Inês Pérez de Castro (c. 1320 - 1355) was cousin and lady-in-waiting to Infanta Constança of Castile, who was to marry Dom Pedro, son of King Afonso IV and heir to the Portuguese throne. Dom Pedro fell in love with Inês, and although he still married Constança he carried on a lifetime affair with her, and they had several children together. This was an era of fragile relations between Portugal and Castile, and Inês was seen as a damaging influence, leading to Afonso eventually ordering her execution. Pedro was heartbroken, and on becoming king had her assassins tracked down, tortured and killed. He then claimed that he and Inês had been secretly married several years before her death, and therefore Inês was his legal wife and lawful Queen of Portugal. Pedro then had her body exhumed and moved to a tomb in the Monastery of Alcobaça. Versions of Inês' story differ greatly, as history becomes entangled with legend. One version has Pedro placing the exhumed corpse of Inês on the throne, crowning her Queen, and forcing courtiers to kiss her hand in a show of allegiance. A full version of Inês' story is told here.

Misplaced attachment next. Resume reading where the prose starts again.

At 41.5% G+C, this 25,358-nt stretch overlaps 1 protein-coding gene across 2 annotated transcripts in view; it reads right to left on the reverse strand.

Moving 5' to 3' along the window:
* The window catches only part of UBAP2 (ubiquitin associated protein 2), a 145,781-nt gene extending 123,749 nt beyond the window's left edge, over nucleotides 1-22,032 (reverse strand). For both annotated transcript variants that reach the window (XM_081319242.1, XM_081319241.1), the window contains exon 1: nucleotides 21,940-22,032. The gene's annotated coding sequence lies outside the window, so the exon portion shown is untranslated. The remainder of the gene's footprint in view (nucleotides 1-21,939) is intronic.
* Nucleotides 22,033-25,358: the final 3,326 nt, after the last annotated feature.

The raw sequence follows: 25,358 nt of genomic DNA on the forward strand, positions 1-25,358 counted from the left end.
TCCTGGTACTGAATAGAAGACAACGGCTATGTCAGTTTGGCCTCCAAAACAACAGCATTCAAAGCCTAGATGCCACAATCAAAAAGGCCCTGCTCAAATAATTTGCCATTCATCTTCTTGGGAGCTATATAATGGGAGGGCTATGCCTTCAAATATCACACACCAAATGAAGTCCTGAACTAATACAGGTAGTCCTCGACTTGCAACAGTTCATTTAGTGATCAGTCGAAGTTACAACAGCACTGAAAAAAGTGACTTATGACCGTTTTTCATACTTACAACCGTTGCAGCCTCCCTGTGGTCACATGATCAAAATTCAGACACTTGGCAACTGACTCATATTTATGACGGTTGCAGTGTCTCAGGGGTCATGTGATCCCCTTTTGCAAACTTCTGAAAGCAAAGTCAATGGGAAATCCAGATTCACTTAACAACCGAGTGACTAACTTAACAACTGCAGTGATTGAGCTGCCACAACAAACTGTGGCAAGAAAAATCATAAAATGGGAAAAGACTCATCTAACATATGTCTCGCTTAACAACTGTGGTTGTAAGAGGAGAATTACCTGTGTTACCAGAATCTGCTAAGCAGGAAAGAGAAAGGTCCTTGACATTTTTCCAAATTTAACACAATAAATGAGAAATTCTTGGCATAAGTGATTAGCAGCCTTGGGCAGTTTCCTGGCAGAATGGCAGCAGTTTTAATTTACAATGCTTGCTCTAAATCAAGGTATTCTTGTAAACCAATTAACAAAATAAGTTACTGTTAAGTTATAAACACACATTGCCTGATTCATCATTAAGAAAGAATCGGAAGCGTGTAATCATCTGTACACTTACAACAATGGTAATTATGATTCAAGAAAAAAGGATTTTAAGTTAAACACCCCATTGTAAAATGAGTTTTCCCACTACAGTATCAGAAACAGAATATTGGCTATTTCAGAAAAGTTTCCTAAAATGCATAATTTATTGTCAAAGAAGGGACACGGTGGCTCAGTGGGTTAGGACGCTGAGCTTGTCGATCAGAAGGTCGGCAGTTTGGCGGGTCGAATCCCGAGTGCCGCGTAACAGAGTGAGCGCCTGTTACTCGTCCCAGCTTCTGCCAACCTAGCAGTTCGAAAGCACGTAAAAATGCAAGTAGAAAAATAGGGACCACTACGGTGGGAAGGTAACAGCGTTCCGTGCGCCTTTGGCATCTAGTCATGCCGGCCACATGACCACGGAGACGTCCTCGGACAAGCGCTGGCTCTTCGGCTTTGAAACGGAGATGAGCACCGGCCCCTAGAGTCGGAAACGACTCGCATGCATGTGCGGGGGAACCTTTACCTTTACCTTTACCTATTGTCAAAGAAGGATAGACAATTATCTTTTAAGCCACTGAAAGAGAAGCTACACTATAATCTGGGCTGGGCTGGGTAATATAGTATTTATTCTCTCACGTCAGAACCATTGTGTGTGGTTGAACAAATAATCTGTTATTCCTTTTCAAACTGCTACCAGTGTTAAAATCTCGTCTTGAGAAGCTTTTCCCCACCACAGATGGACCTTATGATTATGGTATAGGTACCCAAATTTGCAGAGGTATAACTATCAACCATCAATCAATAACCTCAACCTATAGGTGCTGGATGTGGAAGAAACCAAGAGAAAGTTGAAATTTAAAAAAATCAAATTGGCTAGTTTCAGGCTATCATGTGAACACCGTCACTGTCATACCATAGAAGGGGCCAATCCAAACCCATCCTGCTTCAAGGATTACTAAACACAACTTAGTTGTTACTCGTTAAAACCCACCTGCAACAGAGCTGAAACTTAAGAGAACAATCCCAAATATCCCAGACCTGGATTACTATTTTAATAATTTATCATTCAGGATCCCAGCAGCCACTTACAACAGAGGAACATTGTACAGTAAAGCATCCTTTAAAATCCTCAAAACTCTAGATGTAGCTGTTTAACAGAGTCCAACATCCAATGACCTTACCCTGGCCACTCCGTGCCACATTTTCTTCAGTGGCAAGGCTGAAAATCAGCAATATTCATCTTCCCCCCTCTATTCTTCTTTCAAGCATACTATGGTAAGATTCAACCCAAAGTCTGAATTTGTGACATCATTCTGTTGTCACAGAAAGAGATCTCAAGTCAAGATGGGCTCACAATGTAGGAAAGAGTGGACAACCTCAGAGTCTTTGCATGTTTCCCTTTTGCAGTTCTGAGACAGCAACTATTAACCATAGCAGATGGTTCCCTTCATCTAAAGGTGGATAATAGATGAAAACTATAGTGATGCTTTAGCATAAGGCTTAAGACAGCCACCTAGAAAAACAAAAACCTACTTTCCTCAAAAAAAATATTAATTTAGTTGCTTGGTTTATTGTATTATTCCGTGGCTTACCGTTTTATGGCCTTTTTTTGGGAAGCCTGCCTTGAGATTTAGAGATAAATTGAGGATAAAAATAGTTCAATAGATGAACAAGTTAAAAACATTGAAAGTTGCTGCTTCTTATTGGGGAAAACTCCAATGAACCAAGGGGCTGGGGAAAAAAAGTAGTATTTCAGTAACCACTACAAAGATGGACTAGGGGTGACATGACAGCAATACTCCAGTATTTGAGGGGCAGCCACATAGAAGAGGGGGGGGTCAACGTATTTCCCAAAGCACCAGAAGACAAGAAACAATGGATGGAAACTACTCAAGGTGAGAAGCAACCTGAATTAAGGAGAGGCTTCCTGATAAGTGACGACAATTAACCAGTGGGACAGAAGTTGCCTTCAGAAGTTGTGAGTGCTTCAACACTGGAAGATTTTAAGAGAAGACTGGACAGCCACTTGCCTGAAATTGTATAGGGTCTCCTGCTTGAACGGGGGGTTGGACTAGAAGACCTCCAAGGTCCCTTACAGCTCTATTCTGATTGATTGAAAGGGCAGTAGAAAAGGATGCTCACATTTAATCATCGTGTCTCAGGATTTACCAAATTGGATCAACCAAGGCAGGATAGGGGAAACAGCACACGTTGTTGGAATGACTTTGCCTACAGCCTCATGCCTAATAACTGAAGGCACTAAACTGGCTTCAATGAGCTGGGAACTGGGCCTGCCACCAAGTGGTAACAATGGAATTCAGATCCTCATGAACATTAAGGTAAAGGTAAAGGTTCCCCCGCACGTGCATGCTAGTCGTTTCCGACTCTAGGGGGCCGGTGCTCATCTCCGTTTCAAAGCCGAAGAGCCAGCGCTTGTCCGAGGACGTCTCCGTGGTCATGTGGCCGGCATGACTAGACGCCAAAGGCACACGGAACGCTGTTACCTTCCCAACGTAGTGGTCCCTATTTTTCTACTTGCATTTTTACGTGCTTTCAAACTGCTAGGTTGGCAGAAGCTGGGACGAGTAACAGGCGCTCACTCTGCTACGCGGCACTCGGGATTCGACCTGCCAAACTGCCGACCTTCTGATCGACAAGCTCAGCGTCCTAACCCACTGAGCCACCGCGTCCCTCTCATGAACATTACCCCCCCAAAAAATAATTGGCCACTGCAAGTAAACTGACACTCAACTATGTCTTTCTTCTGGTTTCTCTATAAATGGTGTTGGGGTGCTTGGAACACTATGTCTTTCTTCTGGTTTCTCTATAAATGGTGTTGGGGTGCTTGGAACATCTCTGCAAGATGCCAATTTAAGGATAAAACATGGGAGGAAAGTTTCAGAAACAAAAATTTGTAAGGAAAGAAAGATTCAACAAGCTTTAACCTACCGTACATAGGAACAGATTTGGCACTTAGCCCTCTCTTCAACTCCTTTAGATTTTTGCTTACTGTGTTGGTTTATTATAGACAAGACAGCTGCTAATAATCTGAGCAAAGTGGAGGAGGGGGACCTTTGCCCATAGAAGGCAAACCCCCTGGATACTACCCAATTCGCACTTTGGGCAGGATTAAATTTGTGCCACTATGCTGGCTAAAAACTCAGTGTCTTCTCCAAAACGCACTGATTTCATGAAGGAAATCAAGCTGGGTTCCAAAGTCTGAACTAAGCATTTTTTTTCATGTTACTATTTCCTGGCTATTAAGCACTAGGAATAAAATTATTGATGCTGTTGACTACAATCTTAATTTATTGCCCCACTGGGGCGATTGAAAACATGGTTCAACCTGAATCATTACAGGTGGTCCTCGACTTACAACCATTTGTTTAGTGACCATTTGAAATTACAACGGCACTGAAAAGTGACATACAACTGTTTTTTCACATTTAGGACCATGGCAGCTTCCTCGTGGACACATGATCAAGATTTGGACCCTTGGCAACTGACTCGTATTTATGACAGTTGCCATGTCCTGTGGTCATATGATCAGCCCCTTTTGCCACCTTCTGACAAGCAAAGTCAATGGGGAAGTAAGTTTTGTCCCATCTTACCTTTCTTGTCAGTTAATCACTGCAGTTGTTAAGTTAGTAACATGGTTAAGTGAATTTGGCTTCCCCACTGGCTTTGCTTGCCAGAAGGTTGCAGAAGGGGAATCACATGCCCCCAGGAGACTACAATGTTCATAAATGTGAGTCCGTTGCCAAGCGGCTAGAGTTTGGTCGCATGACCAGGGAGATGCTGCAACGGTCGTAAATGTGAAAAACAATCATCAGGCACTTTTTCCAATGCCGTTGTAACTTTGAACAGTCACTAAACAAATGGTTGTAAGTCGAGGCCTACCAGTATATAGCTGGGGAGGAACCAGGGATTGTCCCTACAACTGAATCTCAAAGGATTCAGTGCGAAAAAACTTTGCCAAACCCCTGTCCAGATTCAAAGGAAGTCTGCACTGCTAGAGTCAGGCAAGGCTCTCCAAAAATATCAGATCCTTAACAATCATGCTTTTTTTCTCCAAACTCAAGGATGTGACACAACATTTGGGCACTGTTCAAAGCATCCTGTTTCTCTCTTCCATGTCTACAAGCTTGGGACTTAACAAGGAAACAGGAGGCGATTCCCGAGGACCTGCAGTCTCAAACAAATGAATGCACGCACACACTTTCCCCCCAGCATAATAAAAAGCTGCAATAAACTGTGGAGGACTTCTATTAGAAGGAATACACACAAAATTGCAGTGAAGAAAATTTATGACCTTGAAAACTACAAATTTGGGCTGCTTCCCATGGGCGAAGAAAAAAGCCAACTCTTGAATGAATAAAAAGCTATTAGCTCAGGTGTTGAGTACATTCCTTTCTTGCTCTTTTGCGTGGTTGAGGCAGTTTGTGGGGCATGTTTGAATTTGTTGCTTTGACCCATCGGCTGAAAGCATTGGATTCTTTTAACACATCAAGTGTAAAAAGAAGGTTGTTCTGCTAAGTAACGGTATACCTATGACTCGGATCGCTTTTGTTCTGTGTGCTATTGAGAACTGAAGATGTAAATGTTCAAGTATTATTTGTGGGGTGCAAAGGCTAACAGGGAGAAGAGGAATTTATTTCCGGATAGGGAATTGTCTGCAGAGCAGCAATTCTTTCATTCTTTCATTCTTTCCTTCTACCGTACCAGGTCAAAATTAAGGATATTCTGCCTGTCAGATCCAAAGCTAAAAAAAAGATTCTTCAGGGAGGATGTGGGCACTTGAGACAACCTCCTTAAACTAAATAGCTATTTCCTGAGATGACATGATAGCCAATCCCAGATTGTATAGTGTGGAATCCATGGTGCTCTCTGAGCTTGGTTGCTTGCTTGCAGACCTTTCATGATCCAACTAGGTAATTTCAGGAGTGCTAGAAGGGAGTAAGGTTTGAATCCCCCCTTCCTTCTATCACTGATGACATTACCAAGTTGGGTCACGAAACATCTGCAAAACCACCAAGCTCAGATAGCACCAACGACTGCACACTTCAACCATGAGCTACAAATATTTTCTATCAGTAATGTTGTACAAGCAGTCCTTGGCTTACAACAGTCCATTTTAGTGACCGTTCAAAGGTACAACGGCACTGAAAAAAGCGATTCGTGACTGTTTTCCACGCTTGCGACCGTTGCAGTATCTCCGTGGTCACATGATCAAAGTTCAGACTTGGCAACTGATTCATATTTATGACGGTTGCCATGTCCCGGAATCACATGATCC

On page 7 of Possession, Byatt tell us that Randolph Ash wrote a poem about 'Pedro of Portugal's rapt and bizarre declaration of love, in 1356, for the embalmed corpse of his murdered wife, Iñez de Castro, who swayed beside him on his travels, leather-brown and skeletal, crowned with lace and gold circlet, hung about with chains of diamonds and pearls, her bone-fingers fantastically ringed.'